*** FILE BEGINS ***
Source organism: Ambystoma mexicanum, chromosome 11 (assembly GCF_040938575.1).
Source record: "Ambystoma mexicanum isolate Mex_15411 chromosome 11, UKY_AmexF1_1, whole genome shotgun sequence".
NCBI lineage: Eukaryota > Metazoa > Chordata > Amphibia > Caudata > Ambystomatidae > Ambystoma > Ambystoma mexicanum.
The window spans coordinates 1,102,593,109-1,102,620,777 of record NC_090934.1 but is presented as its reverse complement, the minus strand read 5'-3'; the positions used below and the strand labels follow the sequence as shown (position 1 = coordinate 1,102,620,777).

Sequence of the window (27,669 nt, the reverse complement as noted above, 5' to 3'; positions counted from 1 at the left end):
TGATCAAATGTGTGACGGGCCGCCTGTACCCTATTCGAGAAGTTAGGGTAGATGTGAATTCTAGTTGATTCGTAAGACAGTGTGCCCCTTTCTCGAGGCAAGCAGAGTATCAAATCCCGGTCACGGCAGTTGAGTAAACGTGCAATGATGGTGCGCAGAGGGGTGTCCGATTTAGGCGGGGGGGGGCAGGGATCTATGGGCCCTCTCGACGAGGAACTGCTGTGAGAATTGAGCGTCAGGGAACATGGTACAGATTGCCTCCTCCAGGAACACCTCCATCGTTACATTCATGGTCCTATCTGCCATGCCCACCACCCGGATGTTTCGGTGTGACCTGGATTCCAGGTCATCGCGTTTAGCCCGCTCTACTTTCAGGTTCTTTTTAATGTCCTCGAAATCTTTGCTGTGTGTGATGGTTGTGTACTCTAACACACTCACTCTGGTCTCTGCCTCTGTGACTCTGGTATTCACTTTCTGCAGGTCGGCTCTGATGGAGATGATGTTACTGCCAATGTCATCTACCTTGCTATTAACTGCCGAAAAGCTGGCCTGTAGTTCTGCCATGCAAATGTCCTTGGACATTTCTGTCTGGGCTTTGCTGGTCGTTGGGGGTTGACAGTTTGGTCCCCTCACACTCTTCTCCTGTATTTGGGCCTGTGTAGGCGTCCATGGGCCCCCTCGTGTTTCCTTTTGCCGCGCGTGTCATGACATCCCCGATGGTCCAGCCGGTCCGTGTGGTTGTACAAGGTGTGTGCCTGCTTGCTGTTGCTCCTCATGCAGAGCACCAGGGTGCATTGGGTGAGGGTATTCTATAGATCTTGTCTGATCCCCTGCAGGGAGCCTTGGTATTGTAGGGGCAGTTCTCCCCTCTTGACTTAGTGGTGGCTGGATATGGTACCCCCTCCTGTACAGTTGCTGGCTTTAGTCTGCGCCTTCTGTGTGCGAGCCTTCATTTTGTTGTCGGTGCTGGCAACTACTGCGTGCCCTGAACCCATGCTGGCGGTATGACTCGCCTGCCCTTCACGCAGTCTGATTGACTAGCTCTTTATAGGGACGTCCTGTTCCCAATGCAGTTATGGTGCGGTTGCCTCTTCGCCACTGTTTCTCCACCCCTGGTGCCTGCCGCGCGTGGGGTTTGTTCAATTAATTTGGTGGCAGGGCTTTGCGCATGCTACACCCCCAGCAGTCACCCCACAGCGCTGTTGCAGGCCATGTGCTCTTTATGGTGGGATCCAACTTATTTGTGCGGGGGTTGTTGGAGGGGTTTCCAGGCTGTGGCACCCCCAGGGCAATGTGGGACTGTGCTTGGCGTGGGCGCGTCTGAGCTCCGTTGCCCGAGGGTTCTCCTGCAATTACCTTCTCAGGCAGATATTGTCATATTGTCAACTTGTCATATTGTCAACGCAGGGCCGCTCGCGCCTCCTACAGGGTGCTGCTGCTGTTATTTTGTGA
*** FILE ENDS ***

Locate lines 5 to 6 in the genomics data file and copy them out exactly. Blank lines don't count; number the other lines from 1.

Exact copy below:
Sequence of the window (27,669 nt, the reverse complement as noted above, 5' to 3'; positions counted from 1 at the left end):
TGATCAAATGTGTGACGGGCCGCCTGTACCCTATTCGAGAAGTTAGGGTAGATGTGAATTCTAGTTGATTCGTAAGACAGTGTGCCCCTTTCTCGAGGCAAGCAGAGTATCAAATCCCGGTCACGGCAGTTGAGTAAACGTGCAATGATGGTGCGCAGAGGGGTGTCCGATTTAGGCGGGGGGGGGCAGGGATCTATGGGCCCTCTCGACGAGGAACTGCTGTGAGAATTGAGCGTCAGGGAACATGGTACAGATTGCCTCCTCCAGGAACACCTCCATCGTTACATTCATGGTCCTATCTGCCATGCCCACCACCCGGATGTTTCGGTGTGACCTGGATTCCAGGTCATCGCGTTTAGCCCGCTCTACTTTCAGGTTCTTTTTAATGTCCTCGAAATCTTTGCTGTGTGTGATGGTTGTGTACTCTAACACACTCACTCTGGTCTCTGCCTCTGTGACTCTGGTATTCACTTTCTGCAGGTCGGCTCTGATGGAGATGATGTTACTGCCAATGTCATCTACCTTGCTATTAACTGCCGAAAAGCTGGCCTGTAGTTCTGCCATGCAAATGTCCTTGGACATTTCTGTCTGGGCTTTGCTGGTCGTTGGGGGTTGACAGTTTGGTCCCCTCACACTCTTCTCCTGTATTTGGGCCTGTGTAGGCGTCCATGGGCCCCCTCGTGTTTCCTTTTGCCGCGCGTGTCATGACATCCCCGATGGTCCAGCCGGTCCGTGTGGTTGTACAAGGTGTGTGCCTGCTTGCTGTTGCTCCTCATGCAGAGCACCAGGGTGCATTGGGTGAGGGTATTCTATAGATCTTGTCTGATCCCCTGCAGGGAGCCTTGGTATTGTAGGGGCAGTTCTCCCCTCTTGACTTAGTGGTGGCTGGATATGGTACCCCCTCCTGTACAGTTGCTGGCTTTAGTCTGCGCCTTCTGTGTGCGAGCCTTCATTTTGTTGTCGGTGCTGGCAACTACTGCGTGCCCTGAACCCATGCTGGCGGTATGACTCGCCTGCCCTTCACGCAGTCTGATTGACTAGCTCTTTATAGGGACGTCCTGTTCCCAATGCAGTTATGGTGCGGTTGCCTCTTCGCCACTGTTTCTCCACCCCTGGTGCCTGCCGCGCGTGGGGTTTGTTCAATTAATTTGGTGGCAGGGCTTTGCGCATGCTACACCCCCAGCAGTCACCCCACAGCGCTGTTGCAGGCCATGTGCTCTTTATGGTGGGATCCAACTTATTTGTGCGGGGGTTGTTGGAGGGGTTTCCAGGCTGTGGCACCCCCAGGGCAATGTGGGACTGTGCTTGGCGTGGGCGCGTCTGAGCTCCGTTGCCCGAGGGTTCTCCTGCAATTACCTTCTCAGGCAGATATTGTCATATTGTCAACTTGTCATATTGTCAACGCAGGGCCGCTCGCGCCTCCTACAGGGTGCTGCTGCTGTTATTTTGTGA